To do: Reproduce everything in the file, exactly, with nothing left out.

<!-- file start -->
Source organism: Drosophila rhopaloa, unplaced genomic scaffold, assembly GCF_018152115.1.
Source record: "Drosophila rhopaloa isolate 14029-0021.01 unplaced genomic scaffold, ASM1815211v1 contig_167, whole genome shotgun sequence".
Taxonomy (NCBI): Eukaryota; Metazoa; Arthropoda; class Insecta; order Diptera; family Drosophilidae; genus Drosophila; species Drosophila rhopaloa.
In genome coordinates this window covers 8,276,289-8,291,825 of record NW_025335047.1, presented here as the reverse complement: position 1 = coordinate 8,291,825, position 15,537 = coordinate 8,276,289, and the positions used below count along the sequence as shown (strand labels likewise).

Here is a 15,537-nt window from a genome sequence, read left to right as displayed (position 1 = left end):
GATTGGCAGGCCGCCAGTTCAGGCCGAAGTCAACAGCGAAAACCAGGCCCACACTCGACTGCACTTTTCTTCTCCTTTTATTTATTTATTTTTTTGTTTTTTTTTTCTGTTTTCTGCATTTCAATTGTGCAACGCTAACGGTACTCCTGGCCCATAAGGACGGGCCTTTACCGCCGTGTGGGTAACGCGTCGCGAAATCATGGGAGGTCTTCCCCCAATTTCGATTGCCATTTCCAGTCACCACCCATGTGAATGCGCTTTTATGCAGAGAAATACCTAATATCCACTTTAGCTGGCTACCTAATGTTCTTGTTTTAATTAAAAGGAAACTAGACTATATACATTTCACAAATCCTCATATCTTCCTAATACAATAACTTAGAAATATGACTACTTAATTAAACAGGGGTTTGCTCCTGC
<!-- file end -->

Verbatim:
Source organism: Drosophila rhopaloa, unplaced genomic scaffold, assembly GCF_018152115.1.
Source record: "Drosophila rhopaloa isolate 14029-0021.01 unplaced genomic scaffold, ASM1815211v1 contig_167, whole genome shotgun sequence".
Taxonomy (NCBI): Eukaryota; Metazoa; Arthropoda; class Insecta; order Diptera; family Drosophilidae; genus Drosophila; species Drosophila rhopaloa.
In genome coordinates this window covers 8,276,289-8,291,825 of record NW_025335047.1, presented here as the reverse complement: position 1 = coordinate 8,291,825, position 15,537 = coordinate 8,276,289, and the positions used below count along the sequence as shown (strand labels likewise).

Here is a 15,537-nt window from a genome sequence, read left to right as displayed (position 1 = left end):
GATTGGCAGGCCGCCAGTTCAGGCCGAAGTCAACAGCGAAAACCAGGCCCACACTCGACTGCACTTTTCTTCTCCTTTTATTTATTTATTTTTTTGTTTTTTTTTTCTGTTTTCTGCATTTCAATTGTGCAACGCTAACGGTACTCCTGGCCCATAAGGACGGGCCTTTACCGCCGTGTGGGTAACGCGTCGCGAAATCATGGGAGGTCTTCCCCCAATTTCGATTGCCATTTCCAGTCACCACCCATGTGAATGCGCTTTTATGCAGAGAAATACCTAATATCCACTTTAGCTGGCTACCTAATGTTCTTGTTTTAATTAAAAGGAAACTAGACTATATACATTTCACAAATCCTCATATCTTCCTAATACAATAACTTAGAAATATGACTACTTAATTAAACAGGGGTTTGCTCCTGC